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Doctors pleased with Mauer's recovery

Doctors pleased with Mauer's recovery

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Doctors pleased with Mauer's recovery

CLEVELAND -- Before he can return to the field, Twins catcher Joe Mauer must be able to exercise without activating the concussion-like symptoms that landed him on the disabled list earlier this week.

On Thursday, Mauer was examined by a doctor in Detroit, who was satisfied with how the catcher responded to various questions. Mauer then flew back to Minnesota on Friday to meet with doctors at the Mayo Clinic. They were also pleased with Mauer's recovery.

Mauer is supposed to go to Target Field on Saturday to see Twins trainer Lanning Tucker, who will try to figure out when the catcher can begin exercising. To start, Mauer will walk at a pace that brings his heart rate to 60 percent. Soon after that, he can jog and then start getting back to baseball activities again.

"The doctors today didn't see anything abnormal," Twins assistant general manager Rob Antony said Friday. "I think with every player [with this problem] you're just relying upon what they tell you, how they feel."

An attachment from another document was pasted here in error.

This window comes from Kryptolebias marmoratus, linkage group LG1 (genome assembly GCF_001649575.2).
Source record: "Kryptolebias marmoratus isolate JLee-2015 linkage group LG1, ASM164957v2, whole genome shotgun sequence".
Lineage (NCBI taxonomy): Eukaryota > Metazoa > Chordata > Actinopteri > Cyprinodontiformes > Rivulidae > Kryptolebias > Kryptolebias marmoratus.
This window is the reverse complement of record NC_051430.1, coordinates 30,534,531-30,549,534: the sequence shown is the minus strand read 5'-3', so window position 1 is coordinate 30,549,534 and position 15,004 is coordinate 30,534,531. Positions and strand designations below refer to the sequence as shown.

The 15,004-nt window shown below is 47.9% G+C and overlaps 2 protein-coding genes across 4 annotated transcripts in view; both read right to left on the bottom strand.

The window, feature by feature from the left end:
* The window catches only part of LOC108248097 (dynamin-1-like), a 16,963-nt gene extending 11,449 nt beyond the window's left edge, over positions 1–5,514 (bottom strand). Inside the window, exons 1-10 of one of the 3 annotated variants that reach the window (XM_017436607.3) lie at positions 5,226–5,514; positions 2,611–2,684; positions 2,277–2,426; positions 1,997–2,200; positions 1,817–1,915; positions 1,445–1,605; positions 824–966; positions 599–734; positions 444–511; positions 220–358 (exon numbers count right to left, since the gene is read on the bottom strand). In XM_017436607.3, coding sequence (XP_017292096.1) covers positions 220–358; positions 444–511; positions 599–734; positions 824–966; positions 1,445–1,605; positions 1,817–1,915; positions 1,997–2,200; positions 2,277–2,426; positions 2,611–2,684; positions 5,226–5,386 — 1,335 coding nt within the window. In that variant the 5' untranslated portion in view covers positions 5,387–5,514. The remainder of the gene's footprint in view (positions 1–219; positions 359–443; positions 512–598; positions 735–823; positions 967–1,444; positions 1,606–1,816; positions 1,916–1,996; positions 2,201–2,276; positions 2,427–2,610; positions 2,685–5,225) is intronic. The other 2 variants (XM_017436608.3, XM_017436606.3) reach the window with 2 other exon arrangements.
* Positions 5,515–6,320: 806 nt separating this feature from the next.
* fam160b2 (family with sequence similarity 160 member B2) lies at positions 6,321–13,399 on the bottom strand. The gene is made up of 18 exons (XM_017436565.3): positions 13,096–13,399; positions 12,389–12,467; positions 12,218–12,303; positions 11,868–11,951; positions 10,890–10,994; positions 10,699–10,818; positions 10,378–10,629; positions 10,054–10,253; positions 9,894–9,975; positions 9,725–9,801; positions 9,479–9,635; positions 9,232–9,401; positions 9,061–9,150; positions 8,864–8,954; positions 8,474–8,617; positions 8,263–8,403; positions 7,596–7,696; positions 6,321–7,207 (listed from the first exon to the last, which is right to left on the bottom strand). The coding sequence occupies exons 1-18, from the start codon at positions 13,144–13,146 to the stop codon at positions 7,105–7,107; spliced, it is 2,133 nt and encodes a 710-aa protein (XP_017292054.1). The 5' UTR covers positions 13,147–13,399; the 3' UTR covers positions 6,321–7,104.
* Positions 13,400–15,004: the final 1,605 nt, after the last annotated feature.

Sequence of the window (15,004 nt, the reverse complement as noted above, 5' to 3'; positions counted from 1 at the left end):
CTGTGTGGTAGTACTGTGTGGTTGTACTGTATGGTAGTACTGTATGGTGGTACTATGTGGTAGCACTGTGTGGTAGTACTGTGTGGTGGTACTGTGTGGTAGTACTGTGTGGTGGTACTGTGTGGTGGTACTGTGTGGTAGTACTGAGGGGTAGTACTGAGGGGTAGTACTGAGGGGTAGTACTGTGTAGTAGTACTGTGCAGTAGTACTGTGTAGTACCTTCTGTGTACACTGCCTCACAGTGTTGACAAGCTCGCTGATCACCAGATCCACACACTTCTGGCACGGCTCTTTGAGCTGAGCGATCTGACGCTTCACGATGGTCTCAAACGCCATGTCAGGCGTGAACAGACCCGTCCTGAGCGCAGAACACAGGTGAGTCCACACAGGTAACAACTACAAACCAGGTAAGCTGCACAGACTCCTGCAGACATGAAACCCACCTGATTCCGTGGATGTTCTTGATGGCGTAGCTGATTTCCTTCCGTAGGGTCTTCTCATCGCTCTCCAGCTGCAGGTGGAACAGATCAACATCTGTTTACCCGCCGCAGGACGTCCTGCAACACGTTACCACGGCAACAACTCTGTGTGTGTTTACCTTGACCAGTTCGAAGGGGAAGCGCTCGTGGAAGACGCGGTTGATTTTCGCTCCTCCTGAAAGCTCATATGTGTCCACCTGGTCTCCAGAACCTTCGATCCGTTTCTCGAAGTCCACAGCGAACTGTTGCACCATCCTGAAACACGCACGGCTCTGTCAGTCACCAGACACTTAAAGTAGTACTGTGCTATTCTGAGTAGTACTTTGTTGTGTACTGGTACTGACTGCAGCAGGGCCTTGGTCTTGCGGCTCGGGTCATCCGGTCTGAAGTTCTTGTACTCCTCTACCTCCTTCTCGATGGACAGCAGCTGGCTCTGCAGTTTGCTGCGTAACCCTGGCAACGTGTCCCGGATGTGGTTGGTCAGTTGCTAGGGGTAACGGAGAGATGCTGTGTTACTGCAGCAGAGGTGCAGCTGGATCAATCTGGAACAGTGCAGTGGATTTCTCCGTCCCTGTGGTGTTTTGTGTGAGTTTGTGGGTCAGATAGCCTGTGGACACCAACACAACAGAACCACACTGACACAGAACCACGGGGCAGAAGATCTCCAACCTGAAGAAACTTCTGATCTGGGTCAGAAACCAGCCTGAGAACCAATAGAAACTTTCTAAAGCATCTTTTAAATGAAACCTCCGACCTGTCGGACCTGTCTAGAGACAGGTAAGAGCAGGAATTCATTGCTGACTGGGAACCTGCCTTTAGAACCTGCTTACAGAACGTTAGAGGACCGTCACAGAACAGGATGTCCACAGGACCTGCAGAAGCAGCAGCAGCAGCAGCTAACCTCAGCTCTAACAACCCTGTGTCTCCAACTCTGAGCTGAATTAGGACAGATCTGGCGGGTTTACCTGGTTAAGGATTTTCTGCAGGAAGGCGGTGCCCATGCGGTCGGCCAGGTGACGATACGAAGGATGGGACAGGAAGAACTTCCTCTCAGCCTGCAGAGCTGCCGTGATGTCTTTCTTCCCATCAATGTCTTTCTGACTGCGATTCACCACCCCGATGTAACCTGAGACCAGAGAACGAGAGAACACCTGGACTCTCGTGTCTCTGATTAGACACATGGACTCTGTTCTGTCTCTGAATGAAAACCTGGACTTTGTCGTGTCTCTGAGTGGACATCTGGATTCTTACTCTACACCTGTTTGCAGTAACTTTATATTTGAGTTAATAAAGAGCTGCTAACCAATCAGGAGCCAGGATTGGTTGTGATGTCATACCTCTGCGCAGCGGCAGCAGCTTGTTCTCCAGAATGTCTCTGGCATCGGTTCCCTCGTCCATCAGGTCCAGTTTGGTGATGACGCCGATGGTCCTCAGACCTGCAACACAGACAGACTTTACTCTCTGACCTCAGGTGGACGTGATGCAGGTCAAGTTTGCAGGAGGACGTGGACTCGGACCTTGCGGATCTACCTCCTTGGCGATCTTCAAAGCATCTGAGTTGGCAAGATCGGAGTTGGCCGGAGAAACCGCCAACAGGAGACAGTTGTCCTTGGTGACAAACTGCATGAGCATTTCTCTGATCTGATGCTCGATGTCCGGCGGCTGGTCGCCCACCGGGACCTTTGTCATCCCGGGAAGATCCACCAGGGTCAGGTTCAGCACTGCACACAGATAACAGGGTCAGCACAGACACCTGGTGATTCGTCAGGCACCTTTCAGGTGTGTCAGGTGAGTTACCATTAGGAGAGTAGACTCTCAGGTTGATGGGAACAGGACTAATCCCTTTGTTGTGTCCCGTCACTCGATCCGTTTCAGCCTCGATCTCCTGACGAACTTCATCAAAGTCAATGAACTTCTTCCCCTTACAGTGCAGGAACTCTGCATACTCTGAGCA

Mauer, 30, was placed on the seven-day disabled list on Tuesday, when he was a late scratch from the lineup after feeling dizzy during batting practice. In his place, Ryan Doumit has caught two games, as has Chris Herrmann, who started on Friday. Twins manager Ron Gardenhire said those two players will continue to split the load while Mauer is out.

Before his injury, Mauer was batting .324 with a .404 on-base percentage with 11 home runs and 47 RBIs this season. The six-time All-Star has thrown out 43 percent of would-be base stealers in 75 games at catcher.

While the Twins certainly miss their best player's production, they don't want to force an early return, which could compound the damage in the long run.

"It's different from breaking a bone or anything else," Antony said. "You're really at the mercy of the player for them to tell you how they feel and when they're ready to progress to the next step."

Mark Emery is an associate reporter for MLB.com. This story was not subject to the approval of Major League Baseball or its clubs.

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